Our lab answers questions from the molecular-genetic level to the behavioral level using a wide variety of techniques, including advanced molecular and cellular methods, pharmacology, electrophysiology, optogenetics, chemogenetics (DREADDs), optical imaging and complex behavioral analyses. The advantage of this type of approach is that it leads to a more comprehensive understanding of the neural, molecular and cellular mechanisms underlying affective disorders, for which our current understanding is woefully inadequate.
How do memories change over time? How does experience or sex hormones alter memory encoding or recall? One of the main focuses of the lab is to discover how neural systems support changes in memories that promote generalized fear- fear that arises occurs in response to non-threatening contexts or cues. Generalization can be thought of as a loss of memory precision for context or cues. Thus, we approach this question, in part, with a learning and memory perspective. Although most generalization is adaptive, generalized fear can be maladaptive and is a major symptom of many anxiety disorders that often goes untreated.
As essential as fear is to an organism’s survival, so too is an organism’s ability to inhibit fear. Work in the Jasnow lab strives to understand the neural systems supporting how animals learn to inhibit fear through extinction mechanisms and through safety learning. We are also pursuing how males and females learn to inhibit fear differently, including the neural and neuroendocrine mechanisms that underly these differences. Insufficient inhibition of fear can impair the execution of behaviors supporting survival in animals (e.g., foraging, reproduction), as well as interrupt daily human activities including eating, working, and socializing. Indeed, an inability to inhibit fearful responses to stimuli in humans can result in neuropsychiatric disorders such as specific phobias or more generalized fear disorders, including post-traumatic stress disorder, social anxiety disorder, and generalized anxiety disorder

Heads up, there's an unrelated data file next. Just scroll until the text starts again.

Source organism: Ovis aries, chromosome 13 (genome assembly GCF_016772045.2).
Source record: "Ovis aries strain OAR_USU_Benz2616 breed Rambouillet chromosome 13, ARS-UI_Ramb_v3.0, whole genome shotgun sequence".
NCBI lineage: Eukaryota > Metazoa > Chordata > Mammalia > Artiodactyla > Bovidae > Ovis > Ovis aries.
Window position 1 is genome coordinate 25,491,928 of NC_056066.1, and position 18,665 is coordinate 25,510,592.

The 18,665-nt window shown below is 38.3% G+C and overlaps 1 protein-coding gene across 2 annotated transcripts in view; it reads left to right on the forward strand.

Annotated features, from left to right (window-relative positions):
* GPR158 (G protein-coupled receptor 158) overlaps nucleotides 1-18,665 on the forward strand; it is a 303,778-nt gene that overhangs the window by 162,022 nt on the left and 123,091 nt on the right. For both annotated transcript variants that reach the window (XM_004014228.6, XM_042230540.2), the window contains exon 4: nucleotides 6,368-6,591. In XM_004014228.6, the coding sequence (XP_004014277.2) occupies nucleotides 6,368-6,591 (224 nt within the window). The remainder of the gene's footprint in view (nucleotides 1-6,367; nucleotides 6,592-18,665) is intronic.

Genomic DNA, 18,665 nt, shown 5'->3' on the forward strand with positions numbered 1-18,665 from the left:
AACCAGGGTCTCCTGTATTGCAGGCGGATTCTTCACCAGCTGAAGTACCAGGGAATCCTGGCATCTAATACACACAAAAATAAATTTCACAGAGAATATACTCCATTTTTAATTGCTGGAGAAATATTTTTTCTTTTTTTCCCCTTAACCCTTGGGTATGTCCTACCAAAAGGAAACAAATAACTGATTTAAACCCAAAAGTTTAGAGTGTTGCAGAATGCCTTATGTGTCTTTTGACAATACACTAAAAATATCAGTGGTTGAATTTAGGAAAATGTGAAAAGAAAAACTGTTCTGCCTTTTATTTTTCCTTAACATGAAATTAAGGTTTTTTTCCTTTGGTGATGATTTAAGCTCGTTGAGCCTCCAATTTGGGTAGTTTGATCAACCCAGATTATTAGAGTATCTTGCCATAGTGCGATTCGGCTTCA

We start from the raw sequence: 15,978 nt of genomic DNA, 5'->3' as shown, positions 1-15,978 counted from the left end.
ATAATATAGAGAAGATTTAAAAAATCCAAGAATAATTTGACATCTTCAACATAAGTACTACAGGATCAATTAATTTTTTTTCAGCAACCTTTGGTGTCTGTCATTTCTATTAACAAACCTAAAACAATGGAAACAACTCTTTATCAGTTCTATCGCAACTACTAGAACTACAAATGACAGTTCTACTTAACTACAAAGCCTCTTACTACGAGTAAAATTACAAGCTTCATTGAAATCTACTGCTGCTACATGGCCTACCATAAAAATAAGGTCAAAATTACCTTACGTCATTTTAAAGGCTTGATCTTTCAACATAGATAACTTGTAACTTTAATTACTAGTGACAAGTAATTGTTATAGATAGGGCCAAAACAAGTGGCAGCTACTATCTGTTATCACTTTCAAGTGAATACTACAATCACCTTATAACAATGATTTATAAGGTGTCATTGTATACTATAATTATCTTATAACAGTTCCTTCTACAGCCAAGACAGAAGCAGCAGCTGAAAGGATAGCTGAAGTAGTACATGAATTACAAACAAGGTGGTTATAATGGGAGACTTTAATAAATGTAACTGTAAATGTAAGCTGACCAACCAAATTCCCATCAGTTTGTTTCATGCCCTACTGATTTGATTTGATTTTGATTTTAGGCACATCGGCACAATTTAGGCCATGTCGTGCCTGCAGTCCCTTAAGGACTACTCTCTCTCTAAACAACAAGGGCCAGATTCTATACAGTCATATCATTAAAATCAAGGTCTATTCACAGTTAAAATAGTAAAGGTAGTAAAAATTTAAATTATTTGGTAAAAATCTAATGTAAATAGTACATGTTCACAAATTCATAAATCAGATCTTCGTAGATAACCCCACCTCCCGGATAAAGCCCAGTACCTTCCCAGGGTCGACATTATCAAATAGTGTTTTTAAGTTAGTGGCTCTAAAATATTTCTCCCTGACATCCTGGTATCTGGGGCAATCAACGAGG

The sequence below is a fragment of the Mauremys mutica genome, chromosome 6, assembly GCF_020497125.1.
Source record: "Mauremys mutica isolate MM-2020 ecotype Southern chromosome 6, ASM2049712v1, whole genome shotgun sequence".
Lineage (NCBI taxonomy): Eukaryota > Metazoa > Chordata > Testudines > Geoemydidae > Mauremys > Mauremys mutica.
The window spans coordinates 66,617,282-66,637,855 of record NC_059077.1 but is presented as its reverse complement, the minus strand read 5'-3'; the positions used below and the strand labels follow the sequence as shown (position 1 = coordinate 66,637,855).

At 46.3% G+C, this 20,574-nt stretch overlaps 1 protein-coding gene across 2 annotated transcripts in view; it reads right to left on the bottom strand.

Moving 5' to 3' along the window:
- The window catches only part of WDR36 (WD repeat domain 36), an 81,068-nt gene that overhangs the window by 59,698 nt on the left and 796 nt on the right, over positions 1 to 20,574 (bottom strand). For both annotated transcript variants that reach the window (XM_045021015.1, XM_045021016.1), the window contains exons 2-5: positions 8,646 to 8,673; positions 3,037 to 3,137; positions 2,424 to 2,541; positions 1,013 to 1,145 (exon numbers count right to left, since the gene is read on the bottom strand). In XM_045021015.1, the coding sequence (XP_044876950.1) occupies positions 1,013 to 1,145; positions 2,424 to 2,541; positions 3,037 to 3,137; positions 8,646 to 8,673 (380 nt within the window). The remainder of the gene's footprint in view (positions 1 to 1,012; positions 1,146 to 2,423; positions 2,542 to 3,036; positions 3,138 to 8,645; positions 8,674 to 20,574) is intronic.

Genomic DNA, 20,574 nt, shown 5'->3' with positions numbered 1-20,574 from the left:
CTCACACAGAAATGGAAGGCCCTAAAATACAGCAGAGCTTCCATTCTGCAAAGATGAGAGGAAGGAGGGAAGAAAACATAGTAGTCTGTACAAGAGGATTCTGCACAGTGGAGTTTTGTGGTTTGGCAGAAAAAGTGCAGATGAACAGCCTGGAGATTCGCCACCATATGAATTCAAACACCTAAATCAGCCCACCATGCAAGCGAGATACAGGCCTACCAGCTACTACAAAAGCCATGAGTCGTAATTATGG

Excessive associative fear is a hallmark symptom of many anxiety disorders and phobias. These disorders frequently co-occur with substance abuse or mood dysregulation, severely complicating treatment and the recovery process. A major challenge to understanding and treating co-morbid substance abuse and emotional disorders is identifying how brain regions involved in reward may integrate with neuronal circuits regulating the expression and extinction of conditioned aversive responses. We are also pursuing how early life stress exposure alters adult aversive and appetitive behavior in relation to anxiety disorders and substance abuse.
- NIMH 1R21MH109942-01A1: Adrenal Androgens Regulate Aggression through Novel Actions of Melatonin
- NIMH 1R15MH118705-01: Pathways regulating fear in the nucleus accumbens
- Farris Family Foundation Award: Understanding Emotion: From Molecules to Mind
- Whitehall Foundation Award: Neural Circuits Regulating Inhibition of Long-Term Fear Memories